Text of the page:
Emily Reily 11 a.m., Jan. 30
Stocks Plummet. Next Up: More Liquidity
The Dow Jones Industrial Average plunged 513 or 4.31% today (Aug. 4). The Nasdaq swooned 5.08%, and the Standard & Poor's 500 dropped 4.78%. Stocks in Europe sold off, too; problems in countries such as Italy are adding to previous woes in Greece, Ireland, Portugal, and Spain.
The euro may not survive. More and more economists fear the U.S. economy is headed into a double-dip recession. Probably tonight the U.S. Federal Reserve and central banks around much of the world, particularly Europe, are expected to coordinate a massive liquidity gusher. The Federal Reserve may well launch a third program to buy Treasury paper to run long term rates lower. Short rates are already close to zero.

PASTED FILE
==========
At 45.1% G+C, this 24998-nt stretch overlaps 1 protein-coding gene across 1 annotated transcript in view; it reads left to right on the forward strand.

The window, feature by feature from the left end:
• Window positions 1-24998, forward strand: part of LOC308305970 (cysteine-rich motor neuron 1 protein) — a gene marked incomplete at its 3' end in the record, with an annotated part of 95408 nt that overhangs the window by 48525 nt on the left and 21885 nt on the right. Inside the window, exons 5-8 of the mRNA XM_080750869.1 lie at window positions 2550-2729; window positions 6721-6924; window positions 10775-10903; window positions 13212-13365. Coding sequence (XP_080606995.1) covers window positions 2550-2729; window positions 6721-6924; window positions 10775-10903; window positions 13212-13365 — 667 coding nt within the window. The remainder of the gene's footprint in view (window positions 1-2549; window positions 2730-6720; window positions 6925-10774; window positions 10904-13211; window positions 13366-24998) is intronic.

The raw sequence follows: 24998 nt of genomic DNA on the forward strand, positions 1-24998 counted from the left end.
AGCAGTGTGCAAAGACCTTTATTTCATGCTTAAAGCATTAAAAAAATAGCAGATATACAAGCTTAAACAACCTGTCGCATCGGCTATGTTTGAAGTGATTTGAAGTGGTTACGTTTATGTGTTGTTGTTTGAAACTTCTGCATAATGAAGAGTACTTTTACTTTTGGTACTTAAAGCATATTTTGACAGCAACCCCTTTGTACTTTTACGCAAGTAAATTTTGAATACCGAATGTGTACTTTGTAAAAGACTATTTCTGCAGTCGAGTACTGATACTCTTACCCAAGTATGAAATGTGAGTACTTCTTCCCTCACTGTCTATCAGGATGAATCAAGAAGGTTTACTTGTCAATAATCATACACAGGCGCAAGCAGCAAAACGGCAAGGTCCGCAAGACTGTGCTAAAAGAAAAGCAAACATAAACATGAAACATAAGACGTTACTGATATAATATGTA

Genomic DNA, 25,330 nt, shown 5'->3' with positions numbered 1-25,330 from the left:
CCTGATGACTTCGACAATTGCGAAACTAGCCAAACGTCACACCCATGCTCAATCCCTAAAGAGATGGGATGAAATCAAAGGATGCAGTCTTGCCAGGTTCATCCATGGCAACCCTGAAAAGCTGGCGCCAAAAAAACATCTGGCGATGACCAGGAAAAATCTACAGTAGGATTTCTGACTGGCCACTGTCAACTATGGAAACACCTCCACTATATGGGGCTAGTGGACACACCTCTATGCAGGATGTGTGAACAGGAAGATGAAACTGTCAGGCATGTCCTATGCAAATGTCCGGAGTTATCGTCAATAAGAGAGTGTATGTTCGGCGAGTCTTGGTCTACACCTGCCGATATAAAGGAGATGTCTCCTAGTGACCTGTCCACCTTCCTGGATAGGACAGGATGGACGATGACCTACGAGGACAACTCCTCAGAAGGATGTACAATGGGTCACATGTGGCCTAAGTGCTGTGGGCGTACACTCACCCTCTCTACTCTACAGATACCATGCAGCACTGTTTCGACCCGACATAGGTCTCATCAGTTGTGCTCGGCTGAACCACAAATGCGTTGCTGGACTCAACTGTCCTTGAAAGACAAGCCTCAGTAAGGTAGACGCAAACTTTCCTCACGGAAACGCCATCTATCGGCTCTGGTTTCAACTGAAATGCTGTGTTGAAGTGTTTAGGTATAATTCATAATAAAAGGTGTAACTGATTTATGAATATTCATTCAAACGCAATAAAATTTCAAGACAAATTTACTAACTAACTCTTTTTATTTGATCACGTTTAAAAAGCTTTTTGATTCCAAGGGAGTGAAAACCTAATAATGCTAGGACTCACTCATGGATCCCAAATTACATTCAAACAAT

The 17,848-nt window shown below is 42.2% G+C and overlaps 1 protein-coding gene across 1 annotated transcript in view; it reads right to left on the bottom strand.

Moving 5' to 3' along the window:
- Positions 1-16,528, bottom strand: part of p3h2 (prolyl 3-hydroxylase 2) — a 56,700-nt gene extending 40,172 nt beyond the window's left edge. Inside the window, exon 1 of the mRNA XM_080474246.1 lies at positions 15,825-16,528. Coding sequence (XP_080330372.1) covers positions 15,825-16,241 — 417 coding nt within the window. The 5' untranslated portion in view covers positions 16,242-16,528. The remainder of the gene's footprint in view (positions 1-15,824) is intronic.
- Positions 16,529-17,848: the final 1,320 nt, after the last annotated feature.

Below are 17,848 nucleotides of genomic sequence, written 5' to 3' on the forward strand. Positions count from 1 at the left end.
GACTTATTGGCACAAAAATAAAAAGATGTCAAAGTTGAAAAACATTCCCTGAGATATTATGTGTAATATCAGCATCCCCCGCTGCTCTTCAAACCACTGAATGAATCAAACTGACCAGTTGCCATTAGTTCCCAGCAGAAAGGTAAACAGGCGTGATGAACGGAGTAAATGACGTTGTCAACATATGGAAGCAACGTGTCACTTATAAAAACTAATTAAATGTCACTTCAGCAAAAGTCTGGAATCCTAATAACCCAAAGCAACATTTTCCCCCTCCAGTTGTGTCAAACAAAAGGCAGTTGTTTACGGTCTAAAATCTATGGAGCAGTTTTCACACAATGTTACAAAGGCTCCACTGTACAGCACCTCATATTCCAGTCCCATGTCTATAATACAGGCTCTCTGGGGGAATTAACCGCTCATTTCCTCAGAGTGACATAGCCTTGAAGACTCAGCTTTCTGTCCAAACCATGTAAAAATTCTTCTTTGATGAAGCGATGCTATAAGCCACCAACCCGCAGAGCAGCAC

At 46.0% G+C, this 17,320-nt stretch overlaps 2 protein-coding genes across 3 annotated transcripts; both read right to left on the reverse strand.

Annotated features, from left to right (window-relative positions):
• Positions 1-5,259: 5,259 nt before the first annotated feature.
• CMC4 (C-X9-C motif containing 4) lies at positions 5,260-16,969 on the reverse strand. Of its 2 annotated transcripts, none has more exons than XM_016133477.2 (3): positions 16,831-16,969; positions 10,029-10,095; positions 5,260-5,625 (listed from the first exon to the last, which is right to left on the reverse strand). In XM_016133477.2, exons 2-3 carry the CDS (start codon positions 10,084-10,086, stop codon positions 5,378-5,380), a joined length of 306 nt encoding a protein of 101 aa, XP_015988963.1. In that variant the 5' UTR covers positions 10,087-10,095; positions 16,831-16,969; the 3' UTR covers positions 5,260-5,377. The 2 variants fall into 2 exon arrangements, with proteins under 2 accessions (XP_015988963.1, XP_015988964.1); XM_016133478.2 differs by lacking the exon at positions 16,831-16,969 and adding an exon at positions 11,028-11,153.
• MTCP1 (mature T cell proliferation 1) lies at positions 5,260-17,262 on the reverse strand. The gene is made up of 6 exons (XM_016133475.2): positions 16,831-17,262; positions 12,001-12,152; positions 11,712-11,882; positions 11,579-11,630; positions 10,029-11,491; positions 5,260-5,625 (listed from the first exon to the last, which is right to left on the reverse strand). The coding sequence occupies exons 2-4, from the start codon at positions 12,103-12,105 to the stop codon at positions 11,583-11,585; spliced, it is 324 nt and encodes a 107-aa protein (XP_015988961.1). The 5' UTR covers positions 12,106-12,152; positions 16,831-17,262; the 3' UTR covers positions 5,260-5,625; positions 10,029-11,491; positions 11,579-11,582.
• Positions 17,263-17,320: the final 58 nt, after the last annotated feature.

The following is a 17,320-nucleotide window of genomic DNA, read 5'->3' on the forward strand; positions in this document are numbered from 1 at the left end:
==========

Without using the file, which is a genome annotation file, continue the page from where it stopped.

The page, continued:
The worst possible scenario may be the most realistic one: investors may be waking up to the fact that stocks have zoomed since early 2009 while the economy has gone sideways, despite the record low interest rates. Consumer spending has been absolutely flat of late. Congressional, Treasury, and Federal Reserve policies have all been aimed at running up the stock market, which basically helps the richest 10%. Now, investors are realizing that consumers -- the other 90% -- who make up 70% of the economy, are excessively indebted and won't be spending.
That Moment of Truth may have set off today's selloff. However, that argument is logical; Wall Street isn't. On the short run, the markets are likely to respond positively to the liquidity gusher created by the central banks.
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